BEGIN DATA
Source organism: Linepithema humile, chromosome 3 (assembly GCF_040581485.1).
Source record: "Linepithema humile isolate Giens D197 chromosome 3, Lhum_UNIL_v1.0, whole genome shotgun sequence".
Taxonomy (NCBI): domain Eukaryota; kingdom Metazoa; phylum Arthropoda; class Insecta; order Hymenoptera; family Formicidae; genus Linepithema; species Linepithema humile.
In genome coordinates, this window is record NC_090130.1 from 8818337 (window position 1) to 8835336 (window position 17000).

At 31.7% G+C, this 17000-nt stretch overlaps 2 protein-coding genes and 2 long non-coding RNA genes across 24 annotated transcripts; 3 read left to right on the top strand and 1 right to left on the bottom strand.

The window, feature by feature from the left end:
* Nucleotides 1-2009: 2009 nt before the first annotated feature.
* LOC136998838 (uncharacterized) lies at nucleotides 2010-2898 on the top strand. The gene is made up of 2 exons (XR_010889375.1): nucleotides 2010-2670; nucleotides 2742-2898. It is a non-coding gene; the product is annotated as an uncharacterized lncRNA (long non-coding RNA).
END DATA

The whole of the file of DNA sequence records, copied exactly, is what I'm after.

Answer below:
Source organism: Linepithema humile, chromosome 3 (assembly GCF_040581485.1).
Source record: "Linepithema humile isolate Giens D197 chromosome 3, Lhum_UNIL_v1.0, whole genome shotgun sequence".
Taxonomy (NCBI): domain Eukaryota; kingdom Metazoa; phylum Arthropoda; class Insecta; order Hymenoptera; family Formicidae; genus Linepithema; species Linepithema humile.
In genome coordinates, this window is record NC_090130.1 from 8818337 (window position 1) to 8835336 (window position 17000).

At 31.7% G+C, this 17000-nt stretch overlaps 2 protein-coding genes and 2 long non-coding RNA genes across 24 annotated transcripts; 3 read left to right on the top strand and 1 right to left on the bottom strand.

The window, feature by feature from the left end:
* Nucleotides 1-2009: 2009 nt before the first annotated feature.
* LOC136998838 (uncharacterized) lies at nucleotides 2010-2898 on the top strand. The gene is made up of 2 exons (XR_010889375.1): nucleotides 2010-2670; nucleotides 2742-2898. It is a non-coding gene; the product is annotated as an uncharacterized lncRNA (long non-coding RNA).